Winston Churchill is reported to have said that “democracy is...
Three issues raised in Parliament on Monday reveal how challenging the task of government can be. The Prime Minister reported on the previous weekend’s meeting in Brussels to set the EU budget for the next seven years.
Last year he was embarrassed by a Commons vote for a cut in this budget whilst the European Commission asked for a 6% increase. He confounded critics by negotiating the first cut in the EU’s history. The budget will be 80 billion euros less than the Commission’s proposal. His backbenchers were thrilled and even the Opposition congratulated him but the deal has to be approved by the European Parliament and there are doubts as to how they will vote
The Government announced plans for reforming how social care of elderly people is funded. The aim is to prevent them having to sell their homes to pay for this care. What they contribute will be capped at £75,000 from 2017 and the Government will pay a proportion of residential care costs for anyone with less than £123,000. Anyone unable to afford care fees will be able to defer paying until they die. Social care is about washing, dressing and eating but critics suggest that these only account for a third of the real costs that total care involves. These reforms will cost the nation £1 billion a year and be met by freezing the Inheritance tax threshold at £325,000 (£650,000 for a couple), breaking the Chancellor’s promise to raise the threshold.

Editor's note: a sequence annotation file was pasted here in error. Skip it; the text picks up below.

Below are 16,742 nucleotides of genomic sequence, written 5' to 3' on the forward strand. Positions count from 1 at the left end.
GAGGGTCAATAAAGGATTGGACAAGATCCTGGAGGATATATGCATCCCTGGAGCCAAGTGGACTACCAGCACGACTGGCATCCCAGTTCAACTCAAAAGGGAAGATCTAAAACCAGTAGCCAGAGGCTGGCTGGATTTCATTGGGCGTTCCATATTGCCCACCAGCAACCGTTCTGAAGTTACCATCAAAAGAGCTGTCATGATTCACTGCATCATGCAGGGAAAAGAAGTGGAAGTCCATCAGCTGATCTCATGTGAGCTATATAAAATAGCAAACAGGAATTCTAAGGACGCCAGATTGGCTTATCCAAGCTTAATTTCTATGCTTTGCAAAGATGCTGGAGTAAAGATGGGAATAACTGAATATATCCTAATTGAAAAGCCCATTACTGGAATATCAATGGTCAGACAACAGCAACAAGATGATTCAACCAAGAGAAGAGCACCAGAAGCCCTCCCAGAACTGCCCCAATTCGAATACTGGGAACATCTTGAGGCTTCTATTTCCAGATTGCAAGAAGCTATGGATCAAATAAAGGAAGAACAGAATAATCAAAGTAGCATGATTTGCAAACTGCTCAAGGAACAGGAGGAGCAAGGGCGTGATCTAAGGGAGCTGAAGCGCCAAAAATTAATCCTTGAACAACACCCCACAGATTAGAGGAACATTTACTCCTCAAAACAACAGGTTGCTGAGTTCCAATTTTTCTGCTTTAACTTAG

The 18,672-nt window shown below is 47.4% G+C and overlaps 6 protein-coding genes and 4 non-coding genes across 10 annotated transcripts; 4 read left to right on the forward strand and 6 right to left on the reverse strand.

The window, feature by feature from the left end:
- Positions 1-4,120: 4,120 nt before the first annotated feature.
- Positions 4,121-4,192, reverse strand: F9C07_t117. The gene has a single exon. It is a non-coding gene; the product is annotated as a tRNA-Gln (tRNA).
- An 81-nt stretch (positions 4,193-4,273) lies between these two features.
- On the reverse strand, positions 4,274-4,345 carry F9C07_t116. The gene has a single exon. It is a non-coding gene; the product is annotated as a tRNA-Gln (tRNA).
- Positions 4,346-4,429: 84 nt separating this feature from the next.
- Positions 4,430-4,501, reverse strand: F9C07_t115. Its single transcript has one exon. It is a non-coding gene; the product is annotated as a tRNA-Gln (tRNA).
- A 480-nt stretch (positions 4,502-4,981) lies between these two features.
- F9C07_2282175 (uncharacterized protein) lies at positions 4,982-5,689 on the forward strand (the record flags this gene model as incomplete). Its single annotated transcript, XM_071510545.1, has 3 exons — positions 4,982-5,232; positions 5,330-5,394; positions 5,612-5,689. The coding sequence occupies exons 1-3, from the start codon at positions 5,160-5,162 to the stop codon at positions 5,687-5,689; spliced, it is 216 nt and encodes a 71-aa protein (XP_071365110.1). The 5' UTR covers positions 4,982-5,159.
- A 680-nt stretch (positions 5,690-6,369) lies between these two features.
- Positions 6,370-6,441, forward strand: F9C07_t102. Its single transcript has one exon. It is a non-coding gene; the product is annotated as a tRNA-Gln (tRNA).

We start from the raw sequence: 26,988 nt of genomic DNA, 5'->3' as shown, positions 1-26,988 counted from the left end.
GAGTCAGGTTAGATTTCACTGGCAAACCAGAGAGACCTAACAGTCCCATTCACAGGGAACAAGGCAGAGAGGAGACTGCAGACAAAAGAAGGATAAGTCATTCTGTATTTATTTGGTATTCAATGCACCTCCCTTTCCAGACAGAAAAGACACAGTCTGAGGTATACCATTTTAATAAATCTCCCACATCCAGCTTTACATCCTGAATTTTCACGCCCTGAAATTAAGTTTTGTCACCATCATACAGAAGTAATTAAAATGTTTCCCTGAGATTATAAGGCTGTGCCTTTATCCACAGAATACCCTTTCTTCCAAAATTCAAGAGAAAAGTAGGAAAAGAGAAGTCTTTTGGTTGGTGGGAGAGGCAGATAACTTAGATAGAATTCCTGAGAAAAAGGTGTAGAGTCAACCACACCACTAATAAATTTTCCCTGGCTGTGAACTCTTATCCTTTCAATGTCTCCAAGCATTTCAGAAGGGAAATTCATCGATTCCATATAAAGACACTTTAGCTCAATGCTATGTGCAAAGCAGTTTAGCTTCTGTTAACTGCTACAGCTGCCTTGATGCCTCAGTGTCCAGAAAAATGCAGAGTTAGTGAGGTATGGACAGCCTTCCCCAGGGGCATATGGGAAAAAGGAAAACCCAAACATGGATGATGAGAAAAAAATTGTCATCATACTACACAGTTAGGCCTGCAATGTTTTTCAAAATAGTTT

The horse meat scandal rumbled on and became more serious when Findus lasagne was found to be 100% horsemeat. The key question is whether this is a health safety issue or a fraudulent mislabelling of horse meat as beef products. Horse meat is eaten in many societies and involves no health risk unless the horses have been given the veterinary drug phenylbutazone which causes blood disorders in humans. The Food Standards Authority has ordered all food businesses using meat products to check them and results are expected by Friday 15th February.
The supply chain for processed meat is complex. The meat used by Findus was supplied by Comigel, a French company, which obtained the meat from Spanghero which sources its meat from Romania, Cyprus and the Netherlands. Romanian abattoirs were initially suspected to be the sources for the Findus meat but two British abattoirs are now under investigation. Owen Paterson, the Secretary of State for the Environment and Food, has had talks with his EU counterparts. He cannot ban imported meat products unless a health risk is shown to exist. Horse meat is cheaper than beef, pork and lamb so it makes business sense for food processors. Nevertheless, eating horse meat is a taboo in Britain and this scandal could reduce the demand for processed ready meals and give traditional butchers a boost.
Ministers grappling with such complex issues need wisdom and it is in our interest as well as our duty to pray that God will give them that wisdom.